This week, Politico featured a piece by Marie J. French covering the obstacles to building new gas infrastructure and what they mean for regions like New York City and Long Island.
New York state’s utility regulator directed an independent review of National Grid’s plan to close the predicted gap between gas supply and demand after National Grid halted hookups when the state blocked a pipeline to supply the region. French conveyed the reports findings: “The report found Grid’s forecast for gas demand reasonable and highlighted major risks for the company’s plans to meet it. There are major trade-offs around how much risk of emergency curtailments or moratoriums on new hookups regulators and the public are willing to tolerate versus the cost of proposed investments.”
So what does this mean? As long as the demand for natural gas remains steadily increasing as it is now, there will be a crucial need for reliable, affordable resources. While decarbonization is a priority of New York, this is not feasible in the short-term with the infrastructure and demand in play. National Grid’s spokesperson, Karen Young, said in a statement:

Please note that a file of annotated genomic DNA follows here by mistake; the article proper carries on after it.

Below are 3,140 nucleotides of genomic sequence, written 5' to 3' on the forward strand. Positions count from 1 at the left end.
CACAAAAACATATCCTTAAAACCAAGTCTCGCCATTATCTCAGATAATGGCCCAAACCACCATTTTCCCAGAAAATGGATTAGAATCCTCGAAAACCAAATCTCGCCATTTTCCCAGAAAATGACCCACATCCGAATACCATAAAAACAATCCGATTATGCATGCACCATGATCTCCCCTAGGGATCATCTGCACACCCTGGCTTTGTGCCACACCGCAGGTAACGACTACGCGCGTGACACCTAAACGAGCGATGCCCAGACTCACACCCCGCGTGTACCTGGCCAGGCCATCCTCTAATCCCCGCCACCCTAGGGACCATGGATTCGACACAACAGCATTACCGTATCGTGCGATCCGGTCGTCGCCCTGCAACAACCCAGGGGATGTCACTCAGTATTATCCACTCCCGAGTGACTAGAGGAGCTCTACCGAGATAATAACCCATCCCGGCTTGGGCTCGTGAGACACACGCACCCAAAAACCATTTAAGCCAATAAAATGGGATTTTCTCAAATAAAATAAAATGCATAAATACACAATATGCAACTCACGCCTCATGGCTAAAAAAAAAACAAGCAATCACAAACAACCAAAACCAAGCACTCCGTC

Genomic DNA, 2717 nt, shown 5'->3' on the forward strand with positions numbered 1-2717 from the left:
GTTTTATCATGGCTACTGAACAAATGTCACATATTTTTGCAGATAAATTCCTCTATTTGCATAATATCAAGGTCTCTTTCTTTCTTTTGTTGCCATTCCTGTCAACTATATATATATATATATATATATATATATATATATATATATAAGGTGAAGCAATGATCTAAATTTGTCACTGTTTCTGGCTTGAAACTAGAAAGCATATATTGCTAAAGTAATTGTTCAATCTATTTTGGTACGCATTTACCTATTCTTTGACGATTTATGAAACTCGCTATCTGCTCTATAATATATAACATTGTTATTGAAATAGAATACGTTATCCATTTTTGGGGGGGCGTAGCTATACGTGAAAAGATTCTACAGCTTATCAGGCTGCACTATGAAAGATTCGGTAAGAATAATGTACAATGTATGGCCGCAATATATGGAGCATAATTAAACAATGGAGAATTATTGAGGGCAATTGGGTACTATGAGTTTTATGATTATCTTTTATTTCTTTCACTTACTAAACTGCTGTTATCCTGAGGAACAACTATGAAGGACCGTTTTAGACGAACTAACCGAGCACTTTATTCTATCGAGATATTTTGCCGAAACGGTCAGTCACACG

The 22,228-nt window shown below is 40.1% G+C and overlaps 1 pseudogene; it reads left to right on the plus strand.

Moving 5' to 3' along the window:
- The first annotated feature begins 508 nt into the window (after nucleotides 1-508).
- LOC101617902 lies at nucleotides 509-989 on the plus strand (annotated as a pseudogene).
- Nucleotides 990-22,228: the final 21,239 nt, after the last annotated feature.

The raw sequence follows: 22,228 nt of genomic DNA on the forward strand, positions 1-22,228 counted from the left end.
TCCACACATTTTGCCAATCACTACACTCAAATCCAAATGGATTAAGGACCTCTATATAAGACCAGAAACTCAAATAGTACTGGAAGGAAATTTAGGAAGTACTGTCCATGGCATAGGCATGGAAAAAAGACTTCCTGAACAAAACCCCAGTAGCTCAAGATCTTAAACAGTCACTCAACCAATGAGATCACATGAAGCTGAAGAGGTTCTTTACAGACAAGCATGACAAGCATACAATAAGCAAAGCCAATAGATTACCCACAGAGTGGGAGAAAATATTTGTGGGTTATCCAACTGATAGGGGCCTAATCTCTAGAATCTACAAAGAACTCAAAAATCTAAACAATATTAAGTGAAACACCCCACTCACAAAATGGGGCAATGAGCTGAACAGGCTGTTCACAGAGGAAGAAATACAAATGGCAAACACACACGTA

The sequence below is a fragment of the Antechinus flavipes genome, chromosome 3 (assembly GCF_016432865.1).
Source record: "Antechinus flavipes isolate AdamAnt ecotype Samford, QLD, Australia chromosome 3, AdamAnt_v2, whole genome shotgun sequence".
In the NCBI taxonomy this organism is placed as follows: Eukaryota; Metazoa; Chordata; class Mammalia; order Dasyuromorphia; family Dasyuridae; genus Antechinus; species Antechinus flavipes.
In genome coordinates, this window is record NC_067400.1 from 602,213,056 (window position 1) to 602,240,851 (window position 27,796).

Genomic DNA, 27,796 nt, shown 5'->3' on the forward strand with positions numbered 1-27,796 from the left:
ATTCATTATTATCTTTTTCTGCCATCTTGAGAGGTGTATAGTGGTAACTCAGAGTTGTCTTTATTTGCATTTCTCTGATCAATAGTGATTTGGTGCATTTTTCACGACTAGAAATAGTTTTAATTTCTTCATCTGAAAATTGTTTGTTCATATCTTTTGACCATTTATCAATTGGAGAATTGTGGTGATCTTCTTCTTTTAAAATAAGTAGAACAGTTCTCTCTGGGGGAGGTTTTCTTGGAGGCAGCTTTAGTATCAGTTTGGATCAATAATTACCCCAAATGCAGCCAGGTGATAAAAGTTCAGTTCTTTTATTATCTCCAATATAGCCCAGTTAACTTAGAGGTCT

“An extreme event that results in turning off gas supply has the potential to create a serious public safety situation in instances of severe cold,” the report states. “Given that gas is predominantly used for heating and cooking, the ramifications of a prolonged outage on human health and safety can be substantially more dangerous than an equivalent electric outage.”
A strong energy infrastructure network is key to a resilient grid and low costs for consumers. The U.S. and individual states should foster a policy and regulatory environment that welcomes investment in infrastructure.